• being prepared for all emergencies and knowing whom to call for help and interim measures to take before help arrives
  8. Designate a person to be responsible for each step along the way. These are the people (e.g., job titles) who will be responsible for making decisions, carrying out the various pest management and emergency operations described in your policy, and regularly evaluating the effectiveness of the program.
  9. Develop a list of resources. Know where you can go when information or outside help is needed. Include resources for pest identification, pesticide recommendations, and information about pesticides, pest management, and handling emergencies. Build a library and have employees participate in training and continuing education pro- grams on a regular basis.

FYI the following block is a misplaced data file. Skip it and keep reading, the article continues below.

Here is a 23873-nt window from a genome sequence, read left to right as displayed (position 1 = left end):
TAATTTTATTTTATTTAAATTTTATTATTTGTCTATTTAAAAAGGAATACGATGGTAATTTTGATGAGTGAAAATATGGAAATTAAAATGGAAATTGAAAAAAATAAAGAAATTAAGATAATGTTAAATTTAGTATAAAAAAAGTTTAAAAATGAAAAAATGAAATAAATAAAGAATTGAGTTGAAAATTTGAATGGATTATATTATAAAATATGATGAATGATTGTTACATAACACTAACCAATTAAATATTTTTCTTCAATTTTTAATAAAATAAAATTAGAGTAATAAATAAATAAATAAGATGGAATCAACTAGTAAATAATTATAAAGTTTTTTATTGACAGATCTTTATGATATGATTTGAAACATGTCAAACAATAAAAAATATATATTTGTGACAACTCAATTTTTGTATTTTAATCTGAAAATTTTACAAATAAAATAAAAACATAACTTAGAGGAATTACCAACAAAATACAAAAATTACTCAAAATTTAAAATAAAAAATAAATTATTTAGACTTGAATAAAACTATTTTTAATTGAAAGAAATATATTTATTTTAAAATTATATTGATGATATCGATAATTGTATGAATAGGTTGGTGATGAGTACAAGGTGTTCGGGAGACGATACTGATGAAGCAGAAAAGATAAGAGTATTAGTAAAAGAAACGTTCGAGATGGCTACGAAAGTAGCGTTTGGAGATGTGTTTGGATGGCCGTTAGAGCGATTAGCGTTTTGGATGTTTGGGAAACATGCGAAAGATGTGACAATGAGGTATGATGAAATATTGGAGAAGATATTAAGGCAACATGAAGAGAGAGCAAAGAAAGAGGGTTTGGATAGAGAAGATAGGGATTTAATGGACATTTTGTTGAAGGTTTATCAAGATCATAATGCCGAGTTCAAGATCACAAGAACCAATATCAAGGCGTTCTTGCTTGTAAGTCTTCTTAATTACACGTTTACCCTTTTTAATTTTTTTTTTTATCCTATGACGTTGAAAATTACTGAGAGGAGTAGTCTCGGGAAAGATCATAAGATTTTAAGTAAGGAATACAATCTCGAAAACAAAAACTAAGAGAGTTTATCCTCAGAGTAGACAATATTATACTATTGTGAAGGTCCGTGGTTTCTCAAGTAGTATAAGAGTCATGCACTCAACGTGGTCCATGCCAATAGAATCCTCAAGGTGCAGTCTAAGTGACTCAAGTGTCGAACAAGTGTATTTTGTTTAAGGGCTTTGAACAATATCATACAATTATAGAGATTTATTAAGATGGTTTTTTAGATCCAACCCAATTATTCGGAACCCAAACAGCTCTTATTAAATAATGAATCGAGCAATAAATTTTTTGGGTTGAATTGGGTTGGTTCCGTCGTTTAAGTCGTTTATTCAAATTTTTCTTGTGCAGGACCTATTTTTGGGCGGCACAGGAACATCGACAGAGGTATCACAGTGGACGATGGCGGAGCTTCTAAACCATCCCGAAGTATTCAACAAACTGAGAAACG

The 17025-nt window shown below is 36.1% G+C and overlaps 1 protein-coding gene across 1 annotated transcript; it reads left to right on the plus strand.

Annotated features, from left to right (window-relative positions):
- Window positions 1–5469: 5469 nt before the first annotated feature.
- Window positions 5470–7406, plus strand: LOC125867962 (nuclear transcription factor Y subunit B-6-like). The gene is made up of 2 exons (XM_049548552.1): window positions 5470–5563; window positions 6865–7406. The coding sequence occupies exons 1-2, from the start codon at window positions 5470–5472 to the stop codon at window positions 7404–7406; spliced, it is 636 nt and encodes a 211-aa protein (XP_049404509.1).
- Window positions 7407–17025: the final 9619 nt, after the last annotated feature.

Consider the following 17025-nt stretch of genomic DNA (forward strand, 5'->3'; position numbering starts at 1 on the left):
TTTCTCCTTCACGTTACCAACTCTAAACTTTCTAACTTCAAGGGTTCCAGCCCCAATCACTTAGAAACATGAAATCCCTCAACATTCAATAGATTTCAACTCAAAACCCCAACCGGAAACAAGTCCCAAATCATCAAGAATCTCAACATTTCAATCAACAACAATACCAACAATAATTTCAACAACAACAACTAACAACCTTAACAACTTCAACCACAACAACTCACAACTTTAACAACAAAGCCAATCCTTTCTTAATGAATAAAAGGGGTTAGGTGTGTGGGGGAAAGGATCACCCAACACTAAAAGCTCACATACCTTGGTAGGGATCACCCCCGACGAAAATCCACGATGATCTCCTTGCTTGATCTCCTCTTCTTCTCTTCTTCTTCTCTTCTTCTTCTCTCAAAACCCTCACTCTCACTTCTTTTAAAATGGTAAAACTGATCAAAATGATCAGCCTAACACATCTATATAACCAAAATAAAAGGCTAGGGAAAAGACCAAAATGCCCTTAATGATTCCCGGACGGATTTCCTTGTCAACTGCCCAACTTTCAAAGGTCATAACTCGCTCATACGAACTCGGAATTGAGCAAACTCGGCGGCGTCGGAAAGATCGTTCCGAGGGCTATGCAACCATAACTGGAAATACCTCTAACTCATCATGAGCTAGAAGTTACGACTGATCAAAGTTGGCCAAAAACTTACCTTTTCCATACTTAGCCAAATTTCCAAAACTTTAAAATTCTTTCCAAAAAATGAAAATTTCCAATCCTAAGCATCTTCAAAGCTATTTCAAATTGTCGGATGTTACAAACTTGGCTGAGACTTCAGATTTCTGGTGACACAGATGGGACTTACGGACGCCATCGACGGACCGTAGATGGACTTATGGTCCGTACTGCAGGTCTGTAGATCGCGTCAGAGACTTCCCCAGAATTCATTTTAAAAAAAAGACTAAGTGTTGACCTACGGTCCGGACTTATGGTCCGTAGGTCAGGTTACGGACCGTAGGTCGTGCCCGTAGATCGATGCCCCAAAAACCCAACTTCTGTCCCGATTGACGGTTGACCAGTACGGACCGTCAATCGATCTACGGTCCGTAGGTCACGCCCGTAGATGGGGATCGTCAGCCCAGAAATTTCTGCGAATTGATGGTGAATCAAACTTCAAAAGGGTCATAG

10. Consider your IPM policy to be a “living document” that changes as you acquire experience and new information. Establish an oversight committee that includes persons with toxicological and pest management expertise to assist with initial review of procedures and future changes in the policy. Review the program regularly (e.g., annually). Involve environmental organizations, worker health advocates, and other interested members of the public or employee representatives from your facility in the development and revision of the IPM policy. http://anrcatalog.ucanr.edu/pdf/8093.pdf